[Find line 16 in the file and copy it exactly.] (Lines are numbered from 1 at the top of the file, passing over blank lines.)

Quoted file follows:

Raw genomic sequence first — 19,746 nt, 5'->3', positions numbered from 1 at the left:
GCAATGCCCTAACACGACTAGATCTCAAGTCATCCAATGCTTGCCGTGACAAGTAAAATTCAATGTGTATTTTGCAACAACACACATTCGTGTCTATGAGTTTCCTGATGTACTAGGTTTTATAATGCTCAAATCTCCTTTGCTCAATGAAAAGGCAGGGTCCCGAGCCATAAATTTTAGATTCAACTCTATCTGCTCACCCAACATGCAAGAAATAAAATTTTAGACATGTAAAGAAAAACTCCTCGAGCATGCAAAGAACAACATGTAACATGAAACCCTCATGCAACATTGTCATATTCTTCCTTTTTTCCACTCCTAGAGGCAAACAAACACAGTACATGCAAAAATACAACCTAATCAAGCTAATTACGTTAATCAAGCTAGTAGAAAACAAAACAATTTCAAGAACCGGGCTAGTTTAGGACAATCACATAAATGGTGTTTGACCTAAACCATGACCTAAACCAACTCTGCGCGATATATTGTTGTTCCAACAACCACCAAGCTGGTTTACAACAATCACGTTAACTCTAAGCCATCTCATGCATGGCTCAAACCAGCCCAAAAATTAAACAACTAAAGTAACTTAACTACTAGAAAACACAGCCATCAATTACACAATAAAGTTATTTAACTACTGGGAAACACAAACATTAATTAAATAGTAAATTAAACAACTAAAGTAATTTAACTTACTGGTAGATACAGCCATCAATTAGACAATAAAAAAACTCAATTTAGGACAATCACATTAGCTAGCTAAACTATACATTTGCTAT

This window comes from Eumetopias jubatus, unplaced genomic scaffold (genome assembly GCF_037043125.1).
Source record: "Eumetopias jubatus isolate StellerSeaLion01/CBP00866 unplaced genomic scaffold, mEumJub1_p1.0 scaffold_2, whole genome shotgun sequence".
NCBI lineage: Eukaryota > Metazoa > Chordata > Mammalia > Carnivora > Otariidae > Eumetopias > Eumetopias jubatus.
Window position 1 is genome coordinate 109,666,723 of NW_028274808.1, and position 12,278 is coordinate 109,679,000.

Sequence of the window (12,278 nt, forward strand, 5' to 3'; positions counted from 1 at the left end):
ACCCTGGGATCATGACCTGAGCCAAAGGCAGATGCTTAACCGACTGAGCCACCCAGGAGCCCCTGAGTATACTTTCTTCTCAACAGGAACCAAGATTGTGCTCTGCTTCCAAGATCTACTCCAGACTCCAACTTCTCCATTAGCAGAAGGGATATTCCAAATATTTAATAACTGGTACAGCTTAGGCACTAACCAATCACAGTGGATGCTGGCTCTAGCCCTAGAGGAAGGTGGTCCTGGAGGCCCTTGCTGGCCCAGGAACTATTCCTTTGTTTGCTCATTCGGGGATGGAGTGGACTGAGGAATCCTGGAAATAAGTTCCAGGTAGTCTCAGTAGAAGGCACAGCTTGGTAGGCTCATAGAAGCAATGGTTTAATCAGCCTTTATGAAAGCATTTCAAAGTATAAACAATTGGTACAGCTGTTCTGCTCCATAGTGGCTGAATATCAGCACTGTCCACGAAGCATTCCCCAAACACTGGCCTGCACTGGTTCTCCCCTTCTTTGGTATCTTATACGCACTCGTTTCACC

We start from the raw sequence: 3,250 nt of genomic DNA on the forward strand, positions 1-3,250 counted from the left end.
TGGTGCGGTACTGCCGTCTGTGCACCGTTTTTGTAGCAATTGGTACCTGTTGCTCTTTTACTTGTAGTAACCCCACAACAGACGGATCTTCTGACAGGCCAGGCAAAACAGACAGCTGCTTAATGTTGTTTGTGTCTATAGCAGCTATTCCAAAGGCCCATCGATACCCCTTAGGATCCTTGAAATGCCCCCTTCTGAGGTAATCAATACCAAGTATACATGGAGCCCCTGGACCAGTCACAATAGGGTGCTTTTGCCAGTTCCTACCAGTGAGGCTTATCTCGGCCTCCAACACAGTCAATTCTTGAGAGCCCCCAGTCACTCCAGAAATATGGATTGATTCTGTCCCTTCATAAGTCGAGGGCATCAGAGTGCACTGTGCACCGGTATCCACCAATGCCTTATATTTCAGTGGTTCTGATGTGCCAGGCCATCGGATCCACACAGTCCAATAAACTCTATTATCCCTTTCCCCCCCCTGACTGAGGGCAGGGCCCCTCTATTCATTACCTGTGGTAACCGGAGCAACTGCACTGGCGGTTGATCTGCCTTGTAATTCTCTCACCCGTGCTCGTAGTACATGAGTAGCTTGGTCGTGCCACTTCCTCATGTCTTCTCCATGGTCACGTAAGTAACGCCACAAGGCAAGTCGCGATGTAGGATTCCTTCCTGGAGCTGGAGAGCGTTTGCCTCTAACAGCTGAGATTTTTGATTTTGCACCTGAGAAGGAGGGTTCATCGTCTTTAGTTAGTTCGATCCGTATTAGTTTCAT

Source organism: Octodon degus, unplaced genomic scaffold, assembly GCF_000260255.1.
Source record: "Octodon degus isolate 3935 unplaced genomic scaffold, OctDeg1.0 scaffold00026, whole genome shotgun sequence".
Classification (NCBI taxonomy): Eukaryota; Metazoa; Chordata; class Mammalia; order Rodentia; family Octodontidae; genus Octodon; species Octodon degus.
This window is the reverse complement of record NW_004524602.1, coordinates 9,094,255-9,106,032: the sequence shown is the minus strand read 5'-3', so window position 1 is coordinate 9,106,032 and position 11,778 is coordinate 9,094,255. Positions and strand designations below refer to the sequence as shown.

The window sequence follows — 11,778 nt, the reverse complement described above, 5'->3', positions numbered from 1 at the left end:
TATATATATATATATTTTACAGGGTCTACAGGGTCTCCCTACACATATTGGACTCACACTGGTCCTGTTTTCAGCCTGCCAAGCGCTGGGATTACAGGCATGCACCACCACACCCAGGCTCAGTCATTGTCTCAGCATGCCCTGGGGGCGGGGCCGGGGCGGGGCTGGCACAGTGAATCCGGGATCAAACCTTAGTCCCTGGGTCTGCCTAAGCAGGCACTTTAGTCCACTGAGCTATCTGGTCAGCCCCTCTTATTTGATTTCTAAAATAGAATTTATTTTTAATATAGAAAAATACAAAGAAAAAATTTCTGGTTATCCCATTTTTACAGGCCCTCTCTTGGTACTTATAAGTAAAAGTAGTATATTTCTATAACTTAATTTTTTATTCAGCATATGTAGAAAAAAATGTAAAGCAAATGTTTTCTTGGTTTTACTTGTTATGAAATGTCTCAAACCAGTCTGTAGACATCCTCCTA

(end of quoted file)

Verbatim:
TATATATATATATATTTTACAGGGTCTACAGGGTCTCCCTACACATATTGGACTCACACTGGTCCTGTTTTCAGCCTGCCAAGCGCTGGGATTACAGGCATGCACCACCACACCCAGGCTCAGTCATTGTCTCAGCATGCCCTGGGGGCGGGGCCGGGGCGGGGCTGGCACAGTGAATCCGGGATCAAACCTTAGTCCCTGGGTCTGCCTAAGCAGGCACTTTAGTCCACTGAGCTATCTGGTCAGCCCCTCTTATTTGATTTCTAAAATAGAATTTATTTTTAATATAGAAAAATACAAAGAAAAAATTTCTGGTTATCCCATTTTTACAGGCCCTCTCTTGGTACTTATAAGTAAAAGTAGTATATTTCTATAACTTAATTTTTTATTCAGCATATGTAGAAAAAAATGTAAAGCAAATGTTTTCTTGGTTTTACTTGTTATGAAATGTCTCAAACCAGTCTGTAGACATCCTCCTA